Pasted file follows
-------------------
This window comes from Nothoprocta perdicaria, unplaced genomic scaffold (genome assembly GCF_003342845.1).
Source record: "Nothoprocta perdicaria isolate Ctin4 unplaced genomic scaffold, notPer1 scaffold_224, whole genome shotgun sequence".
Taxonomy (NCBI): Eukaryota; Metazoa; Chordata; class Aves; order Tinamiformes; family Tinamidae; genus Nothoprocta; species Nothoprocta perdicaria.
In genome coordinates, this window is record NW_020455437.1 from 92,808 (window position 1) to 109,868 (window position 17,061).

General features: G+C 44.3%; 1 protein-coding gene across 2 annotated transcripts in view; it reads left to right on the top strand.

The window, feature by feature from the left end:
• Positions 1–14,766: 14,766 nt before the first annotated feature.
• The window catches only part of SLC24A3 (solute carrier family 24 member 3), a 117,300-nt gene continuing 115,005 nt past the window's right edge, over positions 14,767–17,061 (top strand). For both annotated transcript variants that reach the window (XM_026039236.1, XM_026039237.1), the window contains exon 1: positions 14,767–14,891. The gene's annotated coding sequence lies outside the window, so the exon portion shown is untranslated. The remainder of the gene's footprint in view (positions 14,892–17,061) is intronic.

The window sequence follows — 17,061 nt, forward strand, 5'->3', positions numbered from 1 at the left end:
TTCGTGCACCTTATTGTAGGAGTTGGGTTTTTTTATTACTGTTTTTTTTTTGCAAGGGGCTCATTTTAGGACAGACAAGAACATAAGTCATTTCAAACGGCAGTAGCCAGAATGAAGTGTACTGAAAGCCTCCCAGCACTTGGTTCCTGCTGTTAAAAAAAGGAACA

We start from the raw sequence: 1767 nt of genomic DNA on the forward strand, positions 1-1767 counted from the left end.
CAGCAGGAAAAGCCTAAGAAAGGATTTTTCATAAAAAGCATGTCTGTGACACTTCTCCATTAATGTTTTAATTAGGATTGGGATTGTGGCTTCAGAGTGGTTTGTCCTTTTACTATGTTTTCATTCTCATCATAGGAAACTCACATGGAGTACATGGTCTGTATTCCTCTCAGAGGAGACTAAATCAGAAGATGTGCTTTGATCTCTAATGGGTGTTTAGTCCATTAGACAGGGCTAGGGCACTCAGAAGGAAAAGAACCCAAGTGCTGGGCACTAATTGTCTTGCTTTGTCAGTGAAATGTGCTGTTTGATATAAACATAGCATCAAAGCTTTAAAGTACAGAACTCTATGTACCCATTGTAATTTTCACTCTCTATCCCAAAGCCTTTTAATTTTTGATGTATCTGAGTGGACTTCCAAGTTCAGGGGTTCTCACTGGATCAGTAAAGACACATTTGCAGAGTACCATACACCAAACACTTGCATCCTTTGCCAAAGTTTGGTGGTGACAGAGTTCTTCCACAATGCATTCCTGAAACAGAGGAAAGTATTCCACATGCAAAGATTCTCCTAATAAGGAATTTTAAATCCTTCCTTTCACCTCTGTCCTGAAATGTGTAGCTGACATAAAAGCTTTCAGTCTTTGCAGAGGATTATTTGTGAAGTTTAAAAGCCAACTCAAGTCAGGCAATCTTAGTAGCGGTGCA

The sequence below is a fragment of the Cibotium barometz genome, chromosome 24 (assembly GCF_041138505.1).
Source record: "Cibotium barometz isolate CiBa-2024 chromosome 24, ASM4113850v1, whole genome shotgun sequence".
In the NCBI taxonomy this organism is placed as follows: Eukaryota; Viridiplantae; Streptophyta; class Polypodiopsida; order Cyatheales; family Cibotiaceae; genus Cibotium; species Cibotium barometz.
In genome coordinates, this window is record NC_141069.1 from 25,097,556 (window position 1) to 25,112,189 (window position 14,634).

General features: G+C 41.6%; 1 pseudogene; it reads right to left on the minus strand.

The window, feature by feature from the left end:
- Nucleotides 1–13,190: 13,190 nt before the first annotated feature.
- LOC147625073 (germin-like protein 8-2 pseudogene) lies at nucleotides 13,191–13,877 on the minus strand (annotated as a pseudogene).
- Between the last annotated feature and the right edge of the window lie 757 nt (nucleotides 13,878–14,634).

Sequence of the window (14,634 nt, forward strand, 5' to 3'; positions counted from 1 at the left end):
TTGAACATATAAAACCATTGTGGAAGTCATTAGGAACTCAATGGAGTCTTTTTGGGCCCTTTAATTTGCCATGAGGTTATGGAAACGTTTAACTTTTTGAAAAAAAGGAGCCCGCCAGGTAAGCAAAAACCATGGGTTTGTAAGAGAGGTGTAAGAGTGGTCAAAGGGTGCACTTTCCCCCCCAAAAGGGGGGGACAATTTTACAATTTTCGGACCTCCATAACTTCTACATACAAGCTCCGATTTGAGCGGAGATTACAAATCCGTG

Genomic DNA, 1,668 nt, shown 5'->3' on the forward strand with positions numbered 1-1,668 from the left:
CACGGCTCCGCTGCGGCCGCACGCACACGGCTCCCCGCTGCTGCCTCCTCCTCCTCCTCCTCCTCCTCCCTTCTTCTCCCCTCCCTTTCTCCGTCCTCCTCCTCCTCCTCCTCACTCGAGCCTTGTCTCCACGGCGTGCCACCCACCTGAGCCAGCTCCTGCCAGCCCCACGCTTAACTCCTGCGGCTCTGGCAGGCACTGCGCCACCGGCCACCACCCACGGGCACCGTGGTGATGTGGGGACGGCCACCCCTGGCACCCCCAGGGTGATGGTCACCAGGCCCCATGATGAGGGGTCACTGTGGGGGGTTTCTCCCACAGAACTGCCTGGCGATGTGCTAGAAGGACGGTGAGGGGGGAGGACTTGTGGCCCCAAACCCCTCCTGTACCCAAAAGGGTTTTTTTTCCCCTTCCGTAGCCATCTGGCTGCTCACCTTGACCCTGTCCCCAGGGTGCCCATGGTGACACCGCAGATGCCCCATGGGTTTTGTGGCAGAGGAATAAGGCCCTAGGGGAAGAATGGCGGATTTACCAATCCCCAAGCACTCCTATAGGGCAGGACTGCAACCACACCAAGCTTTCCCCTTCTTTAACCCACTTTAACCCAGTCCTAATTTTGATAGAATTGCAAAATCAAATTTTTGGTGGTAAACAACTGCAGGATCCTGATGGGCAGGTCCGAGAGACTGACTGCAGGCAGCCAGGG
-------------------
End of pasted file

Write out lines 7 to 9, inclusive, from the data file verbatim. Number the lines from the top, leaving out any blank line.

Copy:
• Positions 1–14,766: 14,766 nt before the first annotated feature.
• The window catches only part of SLC24A3 (solute carrier family 24 member 3), a 117,300-nt gene continuing 115,005 nt past the window's right edge, over positions 14,767–17,061 (top strand). For both annotated transcript variants that reach the window (XM_026039236.1, XM_026039237.1), the window contains exon 1: positions 14,767–14,891. The gene's annotated coding sequence lies outside the window, so the exon portion shown is untranslated. The remainder of the gene's footprint in view (positions 14,892–17,061) is intronic.

The window sequence follows — 17,061 nt, forward strand, 5'->3', positions numbered from 1 at the left end: